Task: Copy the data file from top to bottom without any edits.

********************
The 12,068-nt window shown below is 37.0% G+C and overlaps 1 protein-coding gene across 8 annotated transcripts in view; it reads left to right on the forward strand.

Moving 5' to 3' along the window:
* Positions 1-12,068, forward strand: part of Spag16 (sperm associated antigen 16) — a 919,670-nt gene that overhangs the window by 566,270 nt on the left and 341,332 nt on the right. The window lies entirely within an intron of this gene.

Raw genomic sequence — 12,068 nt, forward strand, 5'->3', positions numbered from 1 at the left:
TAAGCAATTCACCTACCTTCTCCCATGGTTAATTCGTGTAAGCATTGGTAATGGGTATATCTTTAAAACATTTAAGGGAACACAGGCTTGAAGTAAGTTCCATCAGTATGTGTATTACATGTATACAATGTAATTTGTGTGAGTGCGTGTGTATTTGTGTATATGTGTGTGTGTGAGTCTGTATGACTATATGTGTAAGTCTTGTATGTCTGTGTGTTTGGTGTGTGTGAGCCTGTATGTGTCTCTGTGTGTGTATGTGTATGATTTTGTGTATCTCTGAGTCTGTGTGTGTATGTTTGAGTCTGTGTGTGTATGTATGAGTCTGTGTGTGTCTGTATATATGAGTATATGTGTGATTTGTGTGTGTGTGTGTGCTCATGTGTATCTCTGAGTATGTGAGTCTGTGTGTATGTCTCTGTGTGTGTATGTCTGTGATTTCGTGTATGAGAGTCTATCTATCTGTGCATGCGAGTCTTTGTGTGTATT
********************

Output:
The 12,068-nt window shown below is 37.0% G+C and overlaps 1 protein-coding gene across 8 annotated transcripts in view; it reads left to right on the forward strand.

Moving 5' to 3' along the window:
* Positions 1-12,068, forward strand: part of Spag16 (sperm associated antigen 16) — a 919,670-nt gene that overhangs the window by 566,270 nt on the left and 341,332 nt on the right. The window lies entirely within an intron of this gene.

Raw genomic sequence — 12,068 nt, forward strand, 5'->3', positions numbered from 1 at the left:
TAAGCAATTCACCTACCTTCTCCCATGGTTAATTCGTGTAAGCATTGGTAATGGGTATATCTTTAAAACATTTAAGGGAACACAGGCTTGAAGTAAGTTCCATCAGTATGTGTATTACATGTATACAATGTAATTTGTGTGAGTGCGTGTGTATTTGTGTATATGTGTGTGTGTGAGTCTGTATGACTATATGTGTAAGTCTTGTATGTCTGTGTGTTTGGTGTGTGTGAGCCTGTATGTGTCTCTGTGTGTGTATGTGTATGATTTTGTGTATCTCTGAGTCTGTGTGTGTATGTTTGAGTCTGTGTGTGTATGTATGAGTCTGTGTGTGTCTGTATATATGAGTATATGTGTGATTTGTGTGTGTGTGTGTGCTCATGTGTATCTCTGAGTATGTGAGTCTGTGTGTATGTCTCTGTGTGTGTATGTCTGTGATTTCGTGTATGAGAGTCTATCTATCTGTGCATGCGAGTCTTTGTGTGTATT